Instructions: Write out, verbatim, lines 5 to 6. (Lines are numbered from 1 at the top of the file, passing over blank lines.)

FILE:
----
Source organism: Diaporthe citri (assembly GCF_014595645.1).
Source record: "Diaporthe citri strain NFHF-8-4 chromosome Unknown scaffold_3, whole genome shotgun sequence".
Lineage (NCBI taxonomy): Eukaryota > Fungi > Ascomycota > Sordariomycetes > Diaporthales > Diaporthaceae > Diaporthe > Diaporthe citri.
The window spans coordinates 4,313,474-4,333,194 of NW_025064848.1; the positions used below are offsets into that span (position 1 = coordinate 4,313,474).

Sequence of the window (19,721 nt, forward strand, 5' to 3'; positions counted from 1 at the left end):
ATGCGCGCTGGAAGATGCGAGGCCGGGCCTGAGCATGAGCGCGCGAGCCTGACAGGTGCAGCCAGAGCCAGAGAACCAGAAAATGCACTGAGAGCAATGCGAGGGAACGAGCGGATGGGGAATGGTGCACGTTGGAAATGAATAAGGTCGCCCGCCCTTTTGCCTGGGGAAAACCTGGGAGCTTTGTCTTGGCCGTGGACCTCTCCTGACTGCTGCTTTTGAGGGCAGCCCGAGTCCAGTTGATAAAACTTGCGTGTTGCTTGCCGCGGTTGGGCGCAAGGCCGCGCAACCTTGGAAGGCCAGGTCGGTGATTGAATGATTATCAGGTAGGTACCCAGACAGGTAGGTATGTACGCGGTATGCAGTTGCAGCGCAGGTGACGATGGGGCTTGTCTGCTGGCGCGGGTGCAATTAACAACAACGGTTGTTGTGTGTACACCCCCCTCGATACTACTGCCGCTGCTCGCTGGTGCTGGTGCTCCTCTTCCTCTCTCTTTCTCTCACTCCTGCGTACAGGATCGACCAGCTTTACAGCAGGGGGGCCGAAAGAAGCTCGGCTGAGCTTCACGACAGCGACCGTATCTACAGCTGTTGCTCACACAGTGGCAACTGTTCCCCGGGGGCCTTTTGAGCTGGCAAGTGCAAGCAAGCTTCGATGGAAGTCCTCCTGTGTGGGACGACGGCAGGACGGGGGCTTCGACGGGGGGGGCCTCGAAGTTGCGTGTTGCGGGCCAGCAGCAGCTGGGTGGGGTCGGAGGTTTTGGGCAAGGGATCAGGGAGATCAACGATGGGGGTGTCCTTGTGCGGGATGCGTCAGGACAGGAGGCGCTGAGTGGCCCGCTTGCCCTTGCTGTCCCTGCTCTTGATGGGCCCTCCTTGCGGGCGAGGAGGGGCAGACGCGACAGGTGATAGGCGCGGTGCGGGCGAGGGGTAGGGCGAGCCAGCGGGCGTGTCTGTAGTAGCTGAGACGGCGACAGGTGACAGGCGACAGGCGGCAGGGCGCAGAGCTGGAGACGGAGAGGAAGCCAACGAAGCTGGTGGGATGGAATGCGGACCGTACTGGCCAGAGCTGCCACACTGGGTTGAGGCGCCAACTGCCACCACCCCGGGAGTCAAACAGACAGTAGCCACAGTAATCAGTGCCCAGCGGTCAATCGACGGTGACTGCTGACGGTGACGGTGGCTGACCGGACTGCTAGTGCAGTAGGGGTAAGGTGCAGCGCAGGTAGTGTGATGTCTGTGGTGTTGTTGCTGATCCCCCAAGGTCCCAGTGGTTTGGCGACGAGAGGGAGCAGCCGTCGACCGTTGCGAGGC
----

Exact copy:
Sequence of the window (19,721 nt, forward strand, 5' to 3'; positions counted from 1 at the left end):
ATGCGCGCTGGAAGATGCGAGGCCGGGCCTGAGCATGAGCGCGCGAGCCTGACAGGTGCAGCCAGAGCCAGAGAACCAGAAAATGCACTGAGAGCAATGCGAGGGAACGAGCGGATGGGGAATGGTGCACGTTGGAAATGAATAAGGTCGCCCGCCCTTTTGCCTGGGGAAAACCTGGGAGCTTTGTCTTGGCCGTGGACCTCTCCTGACTGCTGCTTTTGAGGGCAGCCCGAGTCCAGTTGATAAAACTTGCGTGTTGCTTGCCGCGGTTGGGCGCAAGGCCGCGCAACCTTGGAAGGCCAGGTCGGTGATTGAATGATTATCAGGTAGGTACCCAGACAGGTAGGTATGTACGCGGTATGCAGTTGCAGCGCAGGTGACGATGGGGCTTGTCTGCTGGCGCGGGTGCAATTAACAACAACGGTTGTTGTGTGTACACCCCCCTCGATACTACTGCCGCTGCTCGCTGGTGCTGGTGCTCCTCTTCCTCTCTCTTTCTCTCACTCCTGCGTACAGGATCGACCAGCTTTACAGCAGGGGGGCCGAAAGAAGCTCGGCTGAGCTTCACGACAGCGACCGTATCTACAGCTGTTGCTCACACAGTGGCAACTGTTCCCCGGGGGCCTTTTGAGCTGGCAAGTGCAAGCAAGCTTCGATGGAAGTCCTCCTGTGTGGGACGACGGCAGGACGGGGGCTTCGACGGGGGGGGCCTCGAAGTTGCGTGTTGCGGGCCAGCAGCAGCTGGGTGGGGTCGGAGGTTTTGGGCAAGGGATCAGGGAGATCAACGATGGGGGTGTCCTTGTGCGGGATGCGTCAGGACAGGAGGCGCTGAGTGGCCCGCTTGCCCTTGCTGTCCCTGCTCTTGATGGGCCCTCCTTGCGGGCGAGGAGGGGCAGACGCGACAGGTGATAGGCGCGGTGCGGGCGAGGGGTAGGGCGAGCCAGCGGGCGTGTCTGTAGTAGCTGAGACGGCGACAGGTGACAGGCGACAGGCGGCAGGGCGCAGAGCTGGAGACGGAGAGGAAGCCAACGAAGCTGGTGGGATGGAATGCGGACCGTACTGGCCAGAGCTGCCACACTGGGTTGAGGCGCCAACTGCCACCACCCCGGGAGTCAAACAGACAGTAGCCACAGTAATCAGTGCCCAGCGGTCAATCGACGGTGACTGCTGACGGTGACGGTGGCTGACCGGACTGCTAGTGCAGTAGGGGTAAGGTGCAGCGCAGGTAGTGTGATGTCTGTGGTGTTGTTGCTGATCCCCCAAGGTCCCAGTGGTTTGGCGACGAGAGGGAGCAGCCGTCGACCGTTGCGAGGC